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darkfenriz 12th December 2004 12:51 AM

sleepy man's question
 
well it is quite late in Poland and maybe my question is stupid,but:

1.we may imagine frequency compensation as a first order (RC) filter, don't we?
2. Also output devices are limiting bandwidth (filtering) the same way, mainly because capacitance (as mosfets do)
3.also small signal devices do but on higher freqs.
4.for this filter : for 6*border.freq.:
attenuation is something like -17dB
phase shift is something like 82 degrees
for 0.3*border freq.:
attenuation is less than half a dB
phase shift is about 16 degrees
5.assume the same border freqs. for output devices and freq. compensatiom-just for simplicity, and higher border for VAS
6.we get -35dB attenuation for phase shift of 180 degrees
7.negative fb. becomes positive
8.many ab class have open loop gain over 35dB
9.how the hell do they stay stable???
you may also consider it using Nyquist's stability criterion (looking at hodogram)

darkfenriz 12th December 2004 12:03 PM

i've waken up couple of hours ago, drunk coffee and still have no idea

MikeB 12th December 2004 12:25 PM

To number 9:

That's what all the caps are good for, pushing down openloopgain
below 1 at this 180-freq. That's why it is harder to stabilize large
feedback, but is nearly always possible.
When feedback get's positive, but gain is below 1, the oscillation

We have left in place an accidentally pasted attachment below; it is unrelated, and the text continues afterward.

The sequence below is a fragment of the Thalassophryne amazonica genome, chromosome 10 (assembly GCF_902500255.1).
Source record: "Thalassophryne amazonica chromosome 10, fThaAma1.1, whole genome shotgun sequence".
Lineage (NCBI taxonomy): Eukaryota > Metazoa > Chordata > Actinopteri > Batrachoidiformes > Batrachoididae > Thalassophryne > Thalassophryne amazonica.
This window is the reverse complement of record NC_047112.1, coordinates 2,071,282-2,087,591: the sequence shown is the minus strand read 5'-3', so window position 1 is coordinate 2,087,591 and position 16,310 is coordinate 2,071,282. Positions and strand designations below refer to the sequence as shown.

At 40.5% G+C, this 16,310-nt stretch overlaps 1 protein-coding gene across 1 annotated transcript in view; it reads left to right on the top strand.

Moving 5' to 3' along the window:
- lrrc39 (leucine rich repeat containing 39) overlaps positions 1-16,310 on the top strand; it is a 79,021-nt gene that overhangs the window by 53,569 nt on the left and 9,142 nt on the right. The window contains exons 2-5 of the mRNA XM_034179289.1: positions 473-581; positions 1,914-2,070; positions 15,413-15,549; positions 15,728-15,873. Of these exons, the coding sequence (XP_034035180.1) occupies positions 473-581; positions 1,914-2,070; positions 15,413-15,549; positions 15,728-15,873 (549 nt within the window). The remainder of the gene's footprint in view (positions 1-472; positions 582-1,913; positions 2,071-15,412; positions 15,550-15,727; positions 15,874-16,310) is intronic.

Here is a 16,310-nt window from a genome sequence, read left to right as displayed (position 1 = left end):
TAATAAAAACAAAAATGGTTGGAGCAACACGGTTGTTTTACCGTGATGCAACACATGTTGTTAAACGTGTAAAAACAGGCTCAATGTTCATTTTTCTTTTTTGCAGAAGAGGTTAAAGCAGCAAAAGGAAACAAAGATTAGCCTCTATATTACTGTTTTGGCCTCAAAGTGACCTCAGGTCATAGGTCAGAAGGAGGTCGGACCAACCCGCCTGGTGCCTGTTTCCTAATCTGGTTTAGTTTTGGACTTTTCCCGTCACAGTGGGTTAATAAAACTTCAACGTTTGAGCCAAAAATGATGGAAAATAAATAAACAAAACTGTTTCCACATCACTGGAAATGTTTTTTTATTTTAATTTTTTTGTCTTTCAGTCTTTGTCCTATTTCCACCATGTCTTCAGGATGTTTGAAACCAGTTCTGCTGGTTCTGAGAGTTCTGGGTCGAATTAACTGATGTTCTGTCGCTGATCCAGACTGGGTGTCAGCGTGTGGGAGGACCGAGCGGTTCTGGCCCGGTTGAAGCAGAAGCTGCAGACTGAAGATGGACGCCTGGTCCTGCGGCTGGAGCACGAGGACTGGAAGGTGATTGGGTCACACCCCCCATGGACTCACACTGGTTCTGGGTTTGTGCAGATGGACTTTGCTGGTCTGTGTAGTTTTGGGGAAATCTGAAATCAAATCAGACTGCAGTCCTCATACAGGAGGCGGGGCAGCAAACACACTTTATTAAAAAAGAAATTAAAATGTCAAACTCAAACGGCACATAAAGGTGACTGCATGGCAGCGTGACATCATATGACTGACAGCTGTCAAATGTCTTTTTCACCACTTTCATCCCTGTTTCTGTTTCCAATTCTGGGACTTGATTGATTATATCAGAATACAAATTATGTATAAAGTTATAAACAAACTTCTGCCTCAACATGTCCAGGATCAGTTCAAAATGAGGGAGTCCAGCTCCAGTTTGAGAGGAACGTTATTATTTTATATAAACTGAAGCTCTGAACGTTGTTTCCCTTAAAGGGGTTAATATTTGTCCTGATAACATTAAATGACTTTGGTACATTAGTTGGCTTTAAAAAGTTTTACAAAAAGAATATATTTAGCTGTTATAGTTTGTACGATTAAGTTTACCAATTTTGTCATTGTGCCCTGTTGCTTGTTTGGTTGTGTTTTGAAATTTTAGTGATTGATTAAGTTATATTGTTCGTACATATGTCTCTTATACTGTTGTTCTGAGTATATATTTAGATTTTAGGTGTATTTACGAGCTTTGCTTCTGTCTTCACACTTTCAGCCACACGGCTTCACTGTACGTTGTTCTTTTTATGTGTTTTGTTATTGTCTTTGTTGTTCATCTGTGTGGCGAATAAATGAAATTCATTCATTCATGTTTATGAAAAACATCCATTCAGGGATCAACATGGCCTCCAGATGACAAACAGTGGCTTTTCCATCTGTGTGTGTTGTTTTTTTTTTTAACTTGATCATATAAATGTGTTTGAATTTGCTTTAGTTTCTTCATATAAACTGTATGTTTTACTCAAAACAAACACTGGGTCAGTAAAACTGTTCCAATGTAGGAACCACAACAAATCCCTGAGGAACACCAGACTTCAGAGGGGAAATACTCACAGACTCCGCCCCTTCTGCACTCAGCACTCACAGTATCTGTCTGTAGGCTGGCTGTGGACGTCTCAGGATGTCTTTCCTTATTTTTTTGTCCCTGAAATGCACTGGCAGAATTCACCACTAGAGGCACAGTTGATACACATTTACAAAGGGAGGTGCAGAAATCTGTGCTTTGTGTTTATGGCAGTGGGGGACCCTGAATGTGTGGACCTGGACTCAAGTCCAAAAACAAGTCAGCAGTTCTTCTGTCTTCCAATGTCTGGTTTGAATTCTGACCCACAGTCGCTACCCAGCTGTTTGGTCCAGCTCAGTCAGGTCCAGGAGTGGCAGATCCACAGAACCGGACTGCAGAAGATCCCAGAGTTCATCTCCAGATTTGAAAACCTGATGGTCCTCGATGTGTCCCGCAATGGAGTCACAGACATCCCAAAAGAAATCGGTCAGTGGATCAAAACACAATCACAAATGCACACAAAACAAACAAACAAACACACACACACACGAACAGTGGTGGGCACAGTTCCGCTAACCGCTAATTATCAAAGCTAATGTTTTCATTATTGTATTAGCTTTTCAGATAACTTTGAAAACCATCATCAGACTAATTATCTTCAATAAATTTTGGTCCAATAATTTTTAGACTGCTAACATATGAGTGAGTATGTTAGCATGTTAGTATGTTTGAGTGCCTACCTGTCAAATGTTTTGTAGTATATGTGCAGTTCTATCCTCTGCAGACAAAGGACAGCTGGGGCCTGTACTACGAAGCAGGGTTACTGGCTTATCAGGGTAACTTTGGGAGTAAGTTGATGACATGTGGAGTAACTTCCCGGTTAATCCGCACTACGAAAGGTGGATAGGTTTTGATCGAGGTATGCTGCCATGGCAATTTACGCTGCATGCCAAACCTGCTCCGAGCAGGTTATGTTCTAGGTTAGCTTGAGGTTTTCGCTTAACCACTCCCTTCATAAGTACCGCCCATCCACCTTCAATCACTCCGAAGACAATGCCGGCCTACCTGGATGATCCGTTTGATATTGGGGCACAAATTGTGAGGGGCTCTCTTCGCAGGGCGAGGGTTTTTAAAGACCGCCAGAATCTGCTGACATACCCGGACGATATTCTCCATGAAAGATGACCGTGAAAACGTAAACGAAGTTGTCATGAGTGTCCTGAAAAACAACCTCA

is damped to death.
I already made amp with OLG of 130db, was not too difficult to stabilize.
But is still bad idea, as the amp works with uV's, so any EMI get's
audible, unless you completely shield the amp...

Mike

jan.didden 12th December 2004 03:31 PM

Re: sleepy man's question
 
Quote:

Originally posted by darkfenriz
[snip]9.how the hell do they stay stable???
you may also consider it using Nyquist's stability criterion (looking at hodogram)


Well, your assumption that all these corner frequencies are more or less the same is not correct. The trick is to have one so called dominant pole (the name speaks for itself) that rolls off before any of the others come into play. Often this is done with that famous miller cap in the Vas stage.

So, you get amps with an open loop corner frequency of a couple of kHz. Look at opamps, they have extremely high open loop gain but often have a dominant pole coming into play below 100Hz!

Jan Didden

darkfenriz 12th December 2004 09:13 PM

oh thank you very much
now it seems much brighter to me
I guess thats one of reasons why we like very fast output devices
(much 'faster' than 20kHz)
I also think another solution is to filter OUTSIDE feedbackloop (like cap between collector of differential pair)
regards

MikeB 13th December 2004 10:28 AM

Quote:

Originally posted by darkfenriz

I also think another solution is to filter OUTSIDE feedbackloop (like cap between collector of differential pair)
regards

This is still inside feedbackloop, but actually i do prefer a cap between
collectors of diffamp, but more like a RC. This seems far superior to
normals cdoms.

Mike


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